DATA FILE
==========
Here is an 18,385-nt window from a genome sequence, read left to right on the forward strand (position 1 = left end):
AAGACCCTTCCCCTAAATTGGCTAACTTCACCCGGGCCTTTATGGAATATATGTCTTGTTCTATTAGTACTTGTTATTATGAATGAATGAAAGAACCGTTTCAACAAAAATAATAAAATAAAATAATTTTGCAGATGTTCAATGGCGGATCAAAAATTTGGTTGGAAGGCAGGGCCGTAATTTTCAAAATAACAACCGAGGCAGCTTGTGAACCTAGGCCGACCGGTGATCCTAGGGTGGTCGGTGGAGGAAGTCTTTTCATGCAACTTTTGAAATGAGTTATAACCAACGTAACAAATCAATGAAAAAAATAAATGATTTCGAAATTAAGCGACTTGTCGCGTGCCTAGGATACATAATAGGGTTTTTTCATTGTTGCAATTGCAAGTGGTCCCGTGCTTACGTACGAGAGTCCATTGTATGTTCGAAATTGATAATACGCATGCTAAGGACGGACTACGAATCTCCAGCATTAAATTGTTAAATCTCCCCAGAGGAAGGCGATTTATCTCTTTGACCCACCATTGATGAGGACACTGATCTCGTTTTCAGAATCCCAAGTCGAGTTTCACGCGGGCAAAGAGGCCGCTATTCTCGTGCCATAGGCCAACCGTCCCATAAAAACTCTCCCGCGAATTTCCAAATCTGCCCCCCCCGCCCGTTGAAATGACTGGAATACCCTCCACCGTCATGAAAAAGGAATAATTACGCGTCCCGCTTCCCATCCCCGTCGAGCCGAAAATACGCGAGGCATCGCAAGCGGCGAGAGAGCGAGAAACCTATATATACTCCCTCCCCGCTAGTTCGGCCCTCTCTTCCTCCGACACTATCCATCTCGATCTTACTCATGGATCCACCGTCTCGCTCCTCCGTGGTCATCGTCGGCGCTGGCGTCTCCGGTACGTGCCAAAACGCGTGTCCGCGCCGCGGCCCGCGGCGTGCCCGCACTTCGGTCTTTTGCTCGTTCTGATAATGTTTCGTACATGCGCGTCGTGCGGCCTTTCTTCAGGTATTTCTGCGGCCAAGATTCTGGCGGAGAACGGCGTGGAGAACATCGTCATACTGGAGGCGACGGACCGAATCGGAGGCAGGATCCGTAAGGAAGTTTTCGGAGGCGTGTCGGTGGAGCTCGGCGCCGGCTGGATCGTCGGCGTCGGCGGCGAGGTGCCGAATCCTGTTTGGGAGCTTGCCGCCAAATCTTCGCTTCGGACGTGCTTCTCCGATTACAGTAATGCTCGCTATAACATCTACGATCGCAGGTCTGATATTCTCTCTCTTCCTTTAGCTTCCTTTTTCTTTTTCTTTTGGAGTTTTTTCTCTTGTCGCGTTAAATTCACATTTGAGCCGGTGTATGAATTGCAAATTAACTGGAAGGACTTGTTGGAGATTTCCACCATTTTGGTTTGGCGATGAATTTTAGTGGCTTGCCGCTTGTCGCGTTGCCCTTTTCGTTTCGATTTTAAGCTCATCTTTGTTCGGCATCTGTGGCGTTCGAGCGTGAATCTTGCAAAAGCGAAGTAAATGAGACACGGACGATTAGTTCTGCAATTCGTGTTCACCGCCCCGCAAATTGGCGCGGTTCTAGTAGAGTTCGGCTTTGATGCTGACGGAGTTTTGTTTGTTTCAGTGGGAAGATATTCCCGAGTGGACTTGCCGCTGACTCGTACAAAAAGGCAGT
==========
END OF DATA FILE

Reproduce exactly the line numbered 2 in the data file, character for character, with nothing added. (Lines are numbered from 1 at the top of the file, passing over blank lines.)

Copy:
AAGACCCTTCCCCTAAATTGGCTAACTTCACCCGGGCCTTTATGGAATATATGTCTTGTTCTATTAGTACTTGTTATTATGAATGAATGAAAGAACCGTTTCAACAAAAATAATAAAATAAAATAATTTTGCAGATGTTCAATGGCGGATCAAAAATTTGGTTGGAAGGCAGGGCCGTAATTTTCAAAATAACAACCGAGGCAGCTTGTGAACCTAGGCCGACCGGTGATCCTAGGGTGGTCGGTGGAGGAAGTCTTTTCATGCAACTTTTGAAATGAGTTATAACCAACGTAACAAATCAATGAAAAAAATAAATGATTTCGAAATTAAGCGACTTGTCGCGTGCCTAGGATACATAATAGGGTTTTTTCATTGTTGCAATTGCAAGTGGTCCCGTGCTTACGTACGAGAGTCCATTGTATGTTCGAAATTGATAATACGCATGCTAAGGACGGACTACGAATCTCCAGCATTAAATTGTTAAATCTCCCCAGAGGAAGGCGATTTATCTCTTTGACCCACCATTGATGAGGACACTGATCTCGTTTTCAGAATCCCAAGTCGAGTTTCACGCGGGCAAAGAGGCCGCTATTCTCGTGCCATAGGCCAACCGTCCCATAAAAACTCTCCCGCGAATTTCCAAATCTGCCCCCCCCGCCCGTTGAAATGACTGGAATACCCTCCACCGTCATGAAAAAGGAATAATTACGCGTCCCGCTTCCCATCCCCGTCGAGCCGAAAATACGCGAGGCATCGCAAGCGGCGAGAGAGCGAGAAACCTATATATACTCCCTCCCCGCTAGTTCGGCCCTCTCTTCCTCCGACACTATCCATCTCGATCTTACTCATGGATCCACCGTCTCGCTCCTCCGTGGTCATCGTCGGCGCTGGCGTCTCCGGTACGTGCCAAAACGCGTGTCCGCGCCGCGGCCCGCGGCGTGCCCGCACTTCGGTCTTTTGCTCGTTCTGATAATGTTTCGTACATGCGCGTCGTGCGGCCTTTCTTCAGGTATTTCTGCGGCCAAGATTCTGGCGGAGAACGGCGTGGAGAACATCGTCATACTGGAGGCGACGGACCGAATCGGAGGCAGGATCCGTAAGGAAGTTTTCGGAGGCGTGTCGGTGGAGCTCGGCGCCGGCTGGATCGTCGGCGTCGGCGGCGAGGTGCCGAATCCTGTTTGGGAGCTTGCCGCCAAATCTTCGCTTCGGACGTGCTTCTCCGATTACAGTAATGCTCGCTATAACATCTACGATCGCAGGTCTGATATTCTCTCTCTTCCTTTAGCTTCCTTTTTCTTTTTCTTTTGGAGTTTTTTCTCTTGTCGCGTTAAATTCACATTTGAGCCGGTGTATGAATTGCAAATTAACTGGAAGGACTTGTTGGAGATTTCCACCATTTTGGTTTGGCGATGAATTTTAGTGGCTTGCCGCTTGTCGCGTTGCCCTTTTCGTTTCGATTTTAAGCTCATCTTTGTTCGGCATCTGTGGCGTTCGAGCGTGAATCTTGCAAAAGCGAAGTAAATGAGACACGGACGATTAGTTCTGCAATTCGTGTTCACCGCCCCGCAAATTGGCGCGGTTCTAGTAGAGTTCGGCTTTGATGCTGACGGAGTTTTGTTTGTTTCAGTGGGAAGATATTCCCGAGTGGACTTGCCGCTGACTCGTACAAAAAGGCAGT